China has vehemently denied a Wall Street Journal report citing US intelligence materials that said several staff members at a key virus laboratory in Wuhan had fallen ill shortly before the first patient with Covid-like symptoms was registered in the city on December 8, 2019. .
Foreign Ministry spokesman Zhao Lijian said it was “completely false” that three researchers from the Wuhan Institute of Virology (WIV) fell ill in the fall of 2019. The report, based on “previously undisclosed” US intelligence. , said lab workers and staff had become ill “with symptoms consistent with both Covid-19 and common seasonal illnesses.”
“The United States continues to promote the ‘lab leak’ theory … Does traceability matter to you, or is it just trying to distract attention?” Zhao said. He also cited a WIV March Statement , in which the institute said it “had never dealt with Sars-CoV-2 before December 30, 2019.”
The Wall Street Journal report came on the eve of a key meeting of the World Health Organization’s decision-making body, which is expected to discuss in detail the next phase of an investigation into the origins of Covid-19.
Separately, CNN reported on Monday, citing intelligence briefers, that the intelligence community “still doesn’t know what the investigators were really sick with.” “At the end of the day, there is still nothing final,” one of the people who has seen the intelligence told CNN.
Shi Zhengli, who heads the Center for Emerging Infectious Diseases at WIV, said earlier this year that all staff had tested negative for Covid-19 antibodies and that there had been no staff turnover in the coronavirus team.
International experts investigating the origins of the coronavirus said in February, after their trip to China, that it was “extremely unlikely” that the virus had spread from a laboratory leak in the city of Wuhan.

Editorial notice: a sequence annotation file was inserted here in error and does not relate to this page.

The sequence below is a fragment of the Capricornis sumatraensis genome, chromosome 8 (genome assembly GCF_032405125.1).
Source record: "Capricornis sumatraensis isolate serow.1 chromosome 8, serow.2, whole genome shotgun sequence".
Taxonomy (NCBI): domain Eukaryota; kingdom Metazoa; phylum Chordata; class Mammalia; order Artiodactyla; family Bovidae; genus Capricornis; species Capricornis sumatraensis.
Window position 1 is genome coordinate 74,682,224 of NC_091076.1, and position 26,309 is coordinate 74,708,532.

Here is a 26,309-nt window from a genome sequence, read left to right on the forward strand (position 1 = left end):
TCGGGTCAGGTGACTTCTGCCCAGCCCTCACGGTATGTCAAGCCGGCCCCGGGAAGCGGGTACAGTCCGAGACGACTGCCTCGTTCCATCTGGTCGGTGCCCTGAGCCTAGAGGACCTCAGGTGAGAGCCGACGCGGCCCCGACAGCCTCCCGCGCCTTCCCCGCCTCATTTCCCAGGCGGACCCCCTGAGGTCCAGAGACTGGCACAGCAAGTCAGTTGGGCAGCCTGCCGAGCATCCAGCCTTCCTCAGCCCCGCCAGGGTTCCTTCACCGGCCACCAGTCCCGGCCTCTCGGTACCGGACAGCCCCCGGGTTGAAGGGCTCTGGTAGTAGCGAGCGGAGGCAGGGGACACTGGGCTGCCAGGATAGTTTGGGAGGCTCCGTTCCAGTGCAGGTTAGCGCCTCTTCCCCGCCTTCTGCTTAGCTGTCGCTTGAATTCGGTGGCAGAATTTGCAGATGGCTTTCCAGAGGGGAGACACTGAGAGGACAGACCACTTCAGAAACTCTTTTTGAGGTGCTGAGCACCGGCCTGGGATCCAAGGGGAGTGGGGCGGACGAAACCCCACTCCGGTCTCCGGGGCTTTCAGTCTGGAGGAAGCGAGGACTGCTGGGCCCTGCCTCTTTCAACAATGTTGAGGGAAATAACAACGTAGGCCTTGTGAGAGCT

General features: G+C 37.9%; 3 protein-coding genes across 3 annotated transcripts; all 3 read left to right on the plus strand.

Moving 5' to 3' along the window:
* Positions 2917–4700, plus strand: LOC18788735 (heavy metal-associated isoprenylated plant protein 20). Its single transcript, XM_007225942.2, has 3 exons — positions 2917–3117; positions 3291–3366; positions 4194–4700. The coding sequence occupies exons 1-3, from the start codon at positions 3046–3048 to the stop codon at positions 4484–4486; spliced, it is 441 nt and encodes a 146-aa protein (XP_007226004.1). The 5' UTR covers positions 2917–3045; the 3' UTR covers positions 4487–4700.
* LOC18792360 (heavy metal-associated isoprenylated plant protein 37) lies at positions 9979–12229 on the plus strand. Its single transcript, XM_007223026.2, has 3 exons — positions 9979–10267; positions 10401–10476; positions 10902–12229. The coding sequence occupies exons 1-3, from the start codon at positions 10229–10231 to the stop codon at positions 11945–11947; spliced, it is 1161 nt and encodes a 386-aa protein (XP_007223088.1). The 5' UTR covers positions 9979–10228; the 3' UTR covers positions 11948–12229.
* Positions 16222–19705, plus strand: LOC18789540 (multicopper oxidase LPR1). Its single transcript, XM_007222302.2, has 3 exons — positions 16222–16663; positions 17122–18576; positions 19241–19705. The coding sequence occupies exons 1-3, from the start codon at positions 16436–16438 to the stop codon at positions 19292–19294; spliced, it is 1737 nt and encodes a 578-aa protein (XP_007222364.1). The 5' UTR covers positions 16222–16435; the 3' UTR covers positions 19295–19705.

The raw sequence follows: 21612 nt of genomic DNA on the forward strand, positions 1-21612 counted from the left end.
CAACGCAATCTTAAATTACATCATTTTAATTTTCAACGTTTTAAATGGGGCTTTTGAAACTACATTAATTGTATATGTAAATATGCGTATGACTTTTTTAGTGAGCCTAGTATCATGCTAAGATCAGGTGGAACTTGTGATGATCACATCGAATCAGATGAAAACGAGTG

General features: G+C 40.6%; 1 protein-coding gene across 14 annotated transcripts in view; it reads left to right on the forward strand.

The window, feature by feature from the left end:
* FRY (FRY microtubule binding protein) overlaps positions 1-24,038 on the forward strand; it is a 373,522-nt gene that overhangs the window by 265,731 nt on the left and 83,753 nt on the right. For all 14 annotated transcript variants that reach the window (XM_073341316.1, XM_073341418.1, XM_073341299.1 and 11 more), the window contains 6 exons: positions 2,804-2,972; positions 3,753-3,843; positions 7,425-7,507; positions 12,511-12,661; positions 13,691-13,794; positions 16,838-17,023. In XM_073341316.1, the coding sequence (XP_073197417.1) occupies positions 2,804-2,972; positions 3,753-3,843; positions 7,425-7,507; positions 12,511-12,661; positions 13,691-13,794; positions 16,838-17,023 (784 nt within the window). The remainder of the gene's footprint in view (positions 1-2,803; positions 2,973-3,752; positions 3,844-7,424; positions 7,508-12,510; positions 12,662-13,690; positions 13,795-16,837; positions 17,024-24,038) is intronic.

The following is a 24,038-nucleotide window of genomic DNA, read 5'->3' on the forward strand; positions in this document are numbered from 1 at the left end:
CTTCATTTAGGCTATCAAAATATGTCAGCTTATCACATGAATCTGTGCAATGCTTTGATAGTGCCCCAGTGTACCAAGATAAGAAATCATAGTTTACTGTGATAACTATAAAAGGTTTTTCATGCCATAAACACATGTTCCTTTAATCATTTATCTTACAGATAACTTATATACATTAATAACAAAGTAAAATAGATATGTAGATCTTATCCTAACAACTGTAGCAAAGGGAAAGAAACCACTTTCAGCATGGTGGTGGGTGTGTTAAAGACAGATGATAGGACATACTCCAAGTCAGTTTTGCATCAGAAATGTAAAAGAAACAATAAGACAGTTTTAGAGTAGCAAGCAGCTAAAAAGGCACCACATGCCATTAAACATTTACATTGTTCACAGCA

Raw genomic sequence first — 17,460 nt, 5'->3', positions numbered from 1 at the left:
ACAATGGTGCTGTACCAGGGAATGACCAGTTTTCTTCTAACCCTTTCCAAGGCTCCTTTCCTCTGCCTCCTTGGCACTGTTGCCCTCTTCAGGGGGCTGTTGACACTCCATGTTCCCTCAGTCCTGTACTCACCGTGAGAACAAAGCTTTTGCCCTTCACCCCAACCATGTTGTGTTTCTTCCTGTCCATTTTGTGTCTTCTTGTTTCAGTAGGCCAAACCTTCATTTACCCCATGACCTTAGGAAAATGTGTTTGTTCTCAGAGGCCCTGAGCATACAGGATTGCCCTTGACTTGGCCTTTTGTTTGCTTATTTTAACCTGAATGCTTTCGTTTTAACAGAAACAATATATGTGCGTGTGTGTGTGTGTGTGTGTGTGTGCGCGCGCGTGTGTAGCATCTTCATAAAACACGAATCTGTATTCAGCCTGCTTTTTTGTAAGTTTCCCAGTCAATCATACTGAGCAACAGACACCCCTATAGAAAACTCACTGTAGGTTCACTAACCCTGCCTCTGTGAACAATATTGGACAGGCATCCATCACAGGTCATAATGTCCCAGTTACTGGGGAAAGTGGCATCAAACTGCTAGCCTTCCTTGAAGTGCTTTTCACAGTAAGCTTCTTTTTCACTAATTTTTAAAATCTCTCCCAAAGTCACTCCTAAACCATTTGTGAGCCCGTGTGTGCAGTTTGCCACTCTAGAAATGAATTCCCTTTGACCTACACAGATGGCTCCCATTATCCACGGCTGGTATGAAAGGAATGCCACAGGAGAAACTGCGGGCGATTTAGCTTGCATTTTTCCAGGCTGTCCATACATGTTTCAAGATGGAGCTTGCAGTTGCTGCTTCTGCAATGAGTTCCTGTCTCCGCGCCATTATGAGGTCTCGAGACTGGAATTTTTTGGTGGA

Peter Ben Embarek, head of the WHO mission, said at the time that work to identify the origins of Covid-19 pointed to a “natural reservoir” in bats, but that this was “unlikely” to occur in Wuhan. .
However, the organization’s managing director, Tedros Adhanom Ghebreyesus, said in March that “all hypotheses remain on the table” after 14 countries, including the US and the UK, made a joint statement expressing their concern about the conclusions of the WHO team.
WHO spokesman Tarik Jasarevic said Monday that the organization’s technical teams were deciding next steps. He said more studies were needed on the role of animal markets, as well as the laboratory leak hypothesis.
In Washington, a spokesman for the US national security council said the Biden administration continued to have “serious doubts about the early days of the Covid-19 pandemic, including its origins in the People’s Republic of China.”
He said the US government was working with the WHO and other member states to support an expert-led assessment of the origins of the pandemic “that is free from interference or politicization.”
The theory of laboratory leaks has been around since last year. In January 2020, as China was trying to contain the spread of the virus, rumors began to spread amid the scramble for answers. The conservative US website Washington Times, for example, alleged that the coronavirus “may have originated in a laboratory linked to China’s biological warfare program.”
But what many virus experts considered a matter of pure science quickly turned into a diplomatic dispute, amid rising tensions between China and the United States. Three weeks after the Washington Times report, Republican Sen. Tom Cotton raised the lab leak theory, though he admitted he had no evidence to back it up.
In March 2020, Lijian claimed on his Twitter account that the coronavirus was an “American disease” that could have been brought to China by members of the United States military who had visited Wuhan a few months earlier. He also did not provide evidence to support his theory.
Soon after, several US allies began calling for an independent investigation into the origin of Covid-19. Australian Prime Minister Scott Morrison, for example, reiterated his country’s call in his speech to the United Nations general assembly in September.
George is Digismak’s reported cum editor with 13 years of experience in Journalism